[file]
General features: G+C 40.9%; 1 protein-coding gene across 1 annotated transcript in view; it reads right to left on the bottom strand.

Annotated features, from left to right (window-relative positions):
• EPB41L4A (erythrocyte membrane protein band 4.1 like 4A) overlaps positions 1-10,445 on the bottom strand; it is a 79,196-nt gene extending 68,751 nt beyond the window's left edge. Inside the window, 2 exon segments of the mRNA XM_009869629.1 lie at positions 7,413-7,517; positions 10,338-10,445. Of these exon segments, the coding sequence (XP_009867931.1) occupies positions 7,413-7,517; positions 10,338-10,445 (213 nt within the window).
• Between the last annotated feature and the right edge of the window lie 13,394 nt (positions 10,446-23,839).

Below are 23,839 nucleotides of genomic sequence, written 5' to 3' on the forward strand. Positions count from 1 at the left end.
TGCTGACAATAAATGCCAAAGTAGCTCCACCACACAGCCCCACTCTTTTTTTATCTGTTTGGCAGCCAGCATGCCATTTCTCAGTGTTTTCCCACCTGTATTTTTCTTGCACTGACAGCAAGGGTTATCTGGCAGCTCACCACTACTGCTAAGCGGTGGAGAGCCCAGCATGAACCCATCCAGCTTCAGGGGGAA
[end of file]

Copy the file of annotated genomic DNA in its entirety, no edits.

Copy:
General features: G+C 40.9%; 1 protein-coding gene across 1 annotated transcript in view; it reads right to left on the bottom strand.

Annotated features, from left to right (window-relative positions):
• EPB41L4A (erythrocyte membrane protein band 4.1 like 4A) overlaps positions 1-10,445 on the bottom strand; it is a 79,196-nt gene extending 68,751 nt beyond the window's left edge. Inside the window, 2 exon segments of the mRNA XM_009869629.1 lie at positions 7,413-7,517; positions 10,338-10,445. Of these exon segments, the coding sequence (XP_009867931.1) occupies positions 7,413-7,517; positions 10,338-10,445 (213 nt within the window).
• Between the last annotated feature and the right edge of the window lie 13,394 nt (positions 10,446-23,839).

Below are 23,839 nucleotides of genomic sequence, written 5' to 3' on the forward strand. Positions count from 1 at the left end.
TGCTGACAATAAATGCCAAAGTAGCTCCACCACACAGCCCCACTCTTTTTTTATCTGTTTGGCAGCCAGCATGCCATTTCTCAGTGTTTTCCCACCTGTATTTTTCTTGCACTGACAGCAAGGGTTATCTGGCAGCTCACCACTACTGCTAAGCGGTGGAGAGCCCAGCATGAACCCATCCAGCTTCAGGGGGAA